WashU affiliated authors: Chenchong Zhang, Rajan K. Chakrabarty (Center for Aerosol Science and Engineering)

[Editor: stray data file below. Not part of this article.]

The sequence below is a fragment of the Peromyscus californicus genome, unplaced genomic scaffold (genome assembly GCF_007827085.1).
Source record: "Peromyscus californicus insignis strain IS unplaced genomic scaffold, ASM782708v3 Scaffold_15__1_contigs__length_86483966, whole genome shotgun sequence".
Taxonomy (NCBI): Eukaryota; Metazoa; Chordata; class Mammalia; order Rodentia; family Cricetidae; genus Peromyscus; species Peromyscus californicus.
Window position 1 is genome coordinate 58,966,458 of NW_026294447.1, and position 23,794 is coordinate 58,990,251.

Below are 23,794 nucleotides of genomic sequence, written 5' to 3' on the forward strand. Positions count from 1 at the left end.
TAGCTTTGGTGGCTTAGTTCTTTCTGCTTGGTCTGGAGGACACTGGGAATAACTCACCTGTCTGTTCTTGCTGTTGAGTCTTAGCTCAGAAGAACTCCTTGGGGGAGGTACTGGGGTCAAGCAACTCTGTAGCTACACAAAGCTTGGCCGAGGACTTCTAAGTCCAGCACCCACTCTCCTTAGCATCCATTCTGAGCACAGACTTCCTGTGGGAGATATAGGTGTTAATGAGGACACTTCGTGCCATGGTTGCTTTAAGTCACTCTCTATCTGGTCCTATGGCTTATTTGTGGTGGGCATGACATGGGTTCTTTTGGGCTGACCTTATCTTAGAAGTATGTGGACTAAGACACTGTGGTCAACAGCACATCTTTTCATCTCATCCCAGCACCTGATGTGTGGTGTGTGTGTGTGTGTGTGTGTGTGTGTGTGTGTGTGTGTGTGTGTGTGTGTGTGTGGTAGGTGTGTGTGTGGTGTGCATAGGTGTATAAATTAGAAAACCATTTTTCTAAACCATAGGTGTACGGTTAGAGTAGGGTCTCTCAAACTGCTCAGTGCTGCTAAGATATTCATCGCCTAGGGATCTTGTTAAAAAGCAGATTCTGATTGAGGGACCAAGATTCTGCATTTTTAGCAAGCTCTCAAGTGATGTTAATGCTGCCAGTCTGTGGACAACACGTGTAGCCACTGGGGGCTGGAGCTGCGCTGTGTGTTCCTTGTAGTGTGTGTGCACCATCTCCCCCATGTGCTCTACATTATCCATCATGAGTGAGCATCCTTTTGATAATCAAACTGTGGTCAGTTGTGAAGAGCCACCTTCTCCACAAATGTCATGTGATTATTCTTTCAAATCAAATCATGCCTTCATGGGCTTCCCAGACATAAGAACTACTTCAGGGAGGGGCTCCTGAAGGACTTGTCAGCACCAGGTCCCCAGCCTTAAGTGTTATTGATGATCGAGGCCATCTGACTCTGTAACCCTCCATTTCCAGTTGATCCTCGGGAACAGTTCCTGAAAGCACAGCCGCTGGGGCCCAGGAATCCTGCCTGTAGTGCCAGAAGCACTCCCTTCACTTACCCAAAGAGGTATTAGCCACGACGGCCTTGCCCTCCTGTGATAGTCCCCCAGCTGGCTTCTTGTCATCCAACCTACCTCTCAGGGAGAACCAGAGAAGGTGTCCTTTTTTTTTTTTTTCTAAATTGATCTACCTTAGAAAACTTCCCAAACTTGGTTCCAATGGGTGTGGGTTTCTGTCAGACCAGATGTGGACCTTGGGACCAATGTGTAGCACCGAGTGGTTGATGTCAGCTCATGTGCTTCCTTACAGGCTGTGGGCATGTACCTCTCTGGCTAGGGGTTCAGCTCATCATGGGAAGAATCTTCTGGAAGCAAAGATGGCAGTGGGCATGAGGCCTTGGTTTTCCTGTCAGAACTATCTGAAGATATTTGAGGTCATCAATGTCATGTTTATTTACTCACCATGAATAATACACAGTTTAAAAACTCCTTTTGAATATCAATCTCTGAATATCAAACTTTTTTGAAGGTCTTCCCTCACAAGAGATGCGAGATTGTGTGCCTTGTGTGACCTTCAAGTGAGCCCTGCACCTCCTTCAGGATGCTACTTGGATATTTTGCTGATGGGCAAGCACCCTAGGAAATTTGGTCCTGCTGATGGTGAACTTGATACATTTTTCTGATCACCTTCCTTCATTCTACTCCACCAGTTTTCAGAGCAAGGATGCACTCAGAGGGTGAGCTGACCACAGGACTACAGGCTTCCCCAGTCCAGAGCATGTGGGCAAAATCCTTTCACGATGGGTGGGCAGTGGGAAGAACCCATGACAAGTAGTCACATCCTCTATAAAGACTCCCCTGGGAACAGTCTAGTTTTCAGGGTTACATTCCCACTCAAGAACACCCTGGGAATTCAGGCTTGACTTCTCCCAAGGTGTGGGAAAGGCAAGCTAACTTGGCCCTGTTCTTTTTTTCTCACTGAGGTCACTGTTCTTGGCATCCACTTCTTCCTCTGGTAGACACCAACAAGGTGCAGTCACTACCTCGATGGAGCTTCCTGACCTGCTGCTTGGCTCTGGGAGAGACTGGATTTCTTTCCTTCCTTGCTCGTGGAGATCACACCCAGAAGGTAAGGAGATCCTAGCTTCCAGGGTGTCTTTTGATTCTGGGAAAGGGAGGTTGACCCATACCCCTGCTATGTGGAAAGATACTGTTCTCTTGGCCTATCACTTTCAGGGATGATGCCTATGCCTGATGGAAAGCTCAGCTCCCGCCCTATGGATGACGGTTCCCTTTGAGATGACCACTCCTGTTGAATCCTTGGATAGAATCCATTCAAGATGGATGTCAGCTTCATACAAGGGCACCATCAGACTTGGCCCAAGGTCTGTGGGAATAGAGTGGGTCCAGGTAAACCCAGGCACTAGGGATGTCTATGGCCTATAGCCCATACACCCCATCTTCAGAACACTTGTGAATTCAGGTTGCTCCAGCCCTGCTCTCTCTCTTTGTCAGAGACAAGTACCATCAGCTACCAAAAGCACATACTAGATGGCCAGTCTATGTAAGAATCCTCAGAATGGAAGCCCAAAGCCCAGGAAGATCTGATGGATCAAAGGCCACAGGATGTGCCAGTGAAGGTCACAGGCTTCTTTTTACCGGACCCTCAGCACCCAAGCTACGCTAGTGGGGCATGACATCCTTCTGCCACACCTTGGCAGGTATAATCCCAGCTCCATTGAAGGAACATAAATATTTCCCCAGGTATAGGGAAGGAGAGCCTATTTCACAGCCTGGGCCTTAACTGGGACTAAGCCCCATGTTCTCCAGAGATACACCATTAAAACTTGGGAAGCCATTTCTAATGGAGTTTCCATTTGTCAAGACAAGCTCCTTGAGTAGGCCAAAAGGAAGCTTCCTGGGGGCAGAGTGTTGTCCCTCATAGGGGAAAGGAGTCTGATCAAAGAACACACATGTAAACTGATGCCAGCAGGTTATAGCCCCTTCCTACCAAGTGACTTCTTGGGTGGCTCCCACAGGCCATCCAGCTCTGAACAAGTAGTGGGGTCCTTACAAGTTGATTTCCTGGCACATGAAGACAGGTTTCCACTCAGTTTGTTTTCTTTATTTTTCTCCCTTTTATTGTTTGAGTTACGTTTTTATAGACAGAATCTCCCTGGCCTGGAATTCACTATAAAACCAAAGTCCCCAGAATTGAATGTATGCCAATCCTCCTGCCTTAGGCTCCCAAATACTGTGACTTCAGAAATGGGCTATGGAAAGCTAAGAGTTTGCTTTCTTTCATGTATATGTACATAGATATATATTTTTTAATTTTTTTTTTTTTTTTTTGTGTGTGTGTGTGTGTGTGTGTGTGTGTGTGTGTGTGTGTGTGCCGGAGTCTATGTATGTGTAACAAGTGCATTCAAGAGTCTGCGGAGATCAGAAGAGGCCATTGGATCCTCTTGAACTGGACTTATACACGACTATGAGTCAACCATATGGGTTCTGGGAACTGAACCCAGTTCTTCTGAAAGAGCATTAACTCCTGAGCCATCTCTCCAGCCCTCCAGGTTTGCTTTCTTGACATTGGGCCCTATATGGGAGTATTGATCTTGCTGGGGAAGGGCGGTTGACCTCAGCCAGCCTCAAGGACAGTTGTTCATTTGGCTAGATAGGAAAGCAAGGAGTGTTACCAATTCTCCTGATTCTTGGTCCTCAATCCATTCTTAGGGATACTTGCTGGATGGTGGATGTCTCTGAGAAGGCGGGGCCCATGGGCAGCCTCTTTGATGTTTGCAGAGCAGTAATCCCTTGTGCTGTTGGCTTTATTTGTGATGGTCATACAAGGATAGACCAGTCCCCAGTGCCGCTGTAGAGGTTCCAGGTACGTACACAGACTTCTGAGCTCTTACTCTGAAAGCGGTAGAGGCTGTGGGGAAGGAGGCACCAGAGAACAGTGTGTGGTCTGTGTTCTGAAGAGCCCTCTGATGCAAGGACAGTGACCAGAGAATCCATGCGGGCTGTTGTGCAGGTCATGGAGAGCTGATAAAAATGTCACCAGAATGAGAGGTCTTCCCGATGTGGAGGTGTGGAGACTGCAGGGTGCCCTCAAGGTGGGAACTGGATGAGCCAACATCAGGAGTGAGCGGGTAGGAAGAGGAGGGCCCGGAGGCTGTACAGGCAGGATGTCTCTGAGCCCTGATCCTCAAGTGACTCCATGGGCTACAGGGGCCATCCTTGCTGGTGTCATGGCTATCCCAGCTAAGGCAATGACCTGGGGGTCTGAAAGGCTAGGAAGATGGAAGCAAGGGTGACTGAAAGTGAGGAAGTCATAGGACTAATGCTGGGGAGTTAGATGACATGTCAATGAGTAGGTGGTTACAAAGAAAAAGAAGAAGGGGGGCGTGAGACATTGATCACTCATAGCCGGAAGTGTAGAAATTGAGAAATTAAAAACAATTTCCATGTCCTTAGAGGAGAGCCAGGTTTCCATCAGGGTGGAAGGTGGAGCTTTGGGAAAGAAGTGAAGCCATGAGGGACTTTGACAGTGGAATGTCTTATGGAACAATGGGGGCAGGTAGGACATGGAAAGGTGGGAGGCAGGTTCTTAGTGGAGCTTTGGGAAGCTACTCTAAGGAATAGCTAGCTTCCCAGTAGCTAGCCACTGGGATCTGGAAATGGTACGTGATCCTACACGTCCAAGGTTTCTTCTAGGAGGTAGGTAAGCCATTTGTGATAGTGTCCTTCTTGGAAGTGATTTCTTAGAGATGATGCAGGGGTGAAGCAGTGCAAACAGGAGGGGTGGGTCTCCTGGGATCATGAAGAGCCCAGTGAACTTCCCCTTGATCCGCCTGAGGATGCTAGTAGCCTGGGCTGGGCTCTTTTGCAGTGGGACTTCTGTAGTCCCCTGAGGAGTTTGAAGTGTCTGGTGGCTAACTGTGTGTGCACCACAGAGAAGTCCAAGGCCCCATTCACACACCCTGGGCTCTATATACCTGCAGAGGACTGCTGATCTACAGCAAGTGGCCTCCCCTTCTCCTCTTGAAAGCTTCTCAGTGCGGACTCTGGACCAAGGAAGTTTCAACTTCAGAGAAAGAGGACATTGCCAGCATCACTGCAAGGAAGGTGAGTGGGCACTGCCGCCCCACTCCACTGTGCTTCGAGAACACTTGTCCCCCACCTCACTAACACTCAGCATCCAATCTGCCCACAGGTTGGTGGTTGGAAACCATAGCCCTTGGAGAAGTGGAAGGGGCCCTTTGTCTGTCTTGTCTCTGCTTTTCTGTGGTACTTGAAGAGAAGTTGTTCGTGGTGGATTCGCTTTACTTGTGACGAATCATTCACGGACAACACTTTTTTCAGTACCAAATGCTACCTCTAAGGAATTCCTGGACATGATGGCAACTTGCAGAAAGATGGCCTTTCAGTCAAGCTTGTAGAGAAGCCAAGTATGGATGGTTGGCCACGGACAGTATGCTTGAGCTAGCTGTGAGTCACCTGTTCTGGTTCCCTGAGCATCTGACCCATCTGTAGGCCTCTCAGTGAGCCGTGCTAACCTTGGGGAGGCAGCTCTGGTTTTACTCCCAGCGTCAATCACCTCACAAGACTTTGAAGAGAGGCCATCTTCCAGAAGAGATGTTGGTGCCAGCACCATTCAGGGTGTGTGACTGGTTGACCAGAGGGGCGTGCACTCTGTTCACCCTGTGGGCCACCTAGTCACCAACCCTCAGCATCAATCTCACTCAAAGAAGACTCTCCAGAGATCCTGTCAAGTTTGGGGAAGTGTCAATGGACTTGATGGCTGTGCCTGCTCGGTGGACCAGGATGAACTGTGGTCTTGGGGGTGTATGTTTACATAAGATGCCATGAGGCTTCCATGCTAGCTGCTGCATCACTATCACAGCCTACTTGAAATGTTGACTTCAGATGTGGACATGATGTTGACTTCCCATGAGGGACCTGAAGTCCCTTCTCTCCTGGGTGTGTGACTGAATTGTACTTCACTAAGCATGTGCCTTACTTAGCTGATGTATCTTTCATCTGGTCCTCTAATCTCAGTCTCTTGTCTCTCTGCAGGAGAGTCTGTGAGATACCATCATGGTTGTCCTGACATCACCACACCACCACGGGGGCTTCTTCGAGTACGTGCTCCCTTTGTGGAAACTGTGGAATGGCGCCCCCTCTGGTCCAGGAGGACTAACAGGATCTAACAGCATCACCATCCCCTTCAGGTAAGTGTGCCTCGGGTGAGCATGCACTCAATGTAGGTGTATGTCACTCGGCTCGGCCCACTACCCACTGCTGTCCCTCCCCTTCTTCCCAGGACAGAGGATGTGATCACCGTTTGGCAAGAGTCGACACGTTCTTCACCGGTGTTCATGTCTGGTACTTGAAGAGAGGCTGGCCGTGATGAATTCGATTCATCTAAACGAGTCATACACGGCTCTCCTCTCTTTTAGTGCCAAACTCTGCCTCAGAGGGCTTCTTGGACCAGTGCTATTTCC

Abstract: Visible-light-absorbing carbonaceous aerosols within the boundary layer affect the radiance and polarization states of the radiation at the top of the atmosphere. Remote sensing from suborbital and satellite-based platforms utilizes these radiance and polarization signals to retrieve the key properties of these aerosols. Recent retrieval algorithms have shown a progressive trend toward including multi-angular and multi-spectral polarimetric measurements to produce better retrieval accuracy in comparison to those using measurements based on a single viewing angle. Here, we perform a theoretical investigation of the top of atmosphere (TOA) radiance-related reflectance factor (bidirectional reflectance factor (BRF)) and the two types of polarimetry-related factors (polarized bidirectional reflectance factor (pBRF) and the degree of linear polarization (DoLP)) for different types of atmospheric light-absorbing carbonaceous aerosols as a function of particle size distribution. We selected three polarimetric bands corresponding to those utilized by NASA’s Airborne Multiangle SpectroPolarimetric Imager (AirMSPI)—near-UV (470 nm), visible (660 nm), and near-infrared (865 nm)—for our simulations which were performed over ocean surface using the successive order of scattering (SOS) algorithm coupled to a Lorenz-Mie aerosol optics model. The analysis of particle phase matrix elements indicates a close relationship between the angular dependencies of DoLP and associated phase matrix components at the shortest polarimetric band (470 nm). Using Jacobian analysis, we find that the radiance- and polarimetry-related reflectance factors of weakly light-absorbing aerosols, such as brown carbon, are more sensitive to changes in particle size and imaginary refractive index in comparison with those of black carbon, which is strongly light-absorbing. Our results suggest that the DoLP data could be used by future retrieval algorithms for reliably estimating microphysical properties of absorbing carbonaceous aerosols with imaginary refractive index less than 0.4.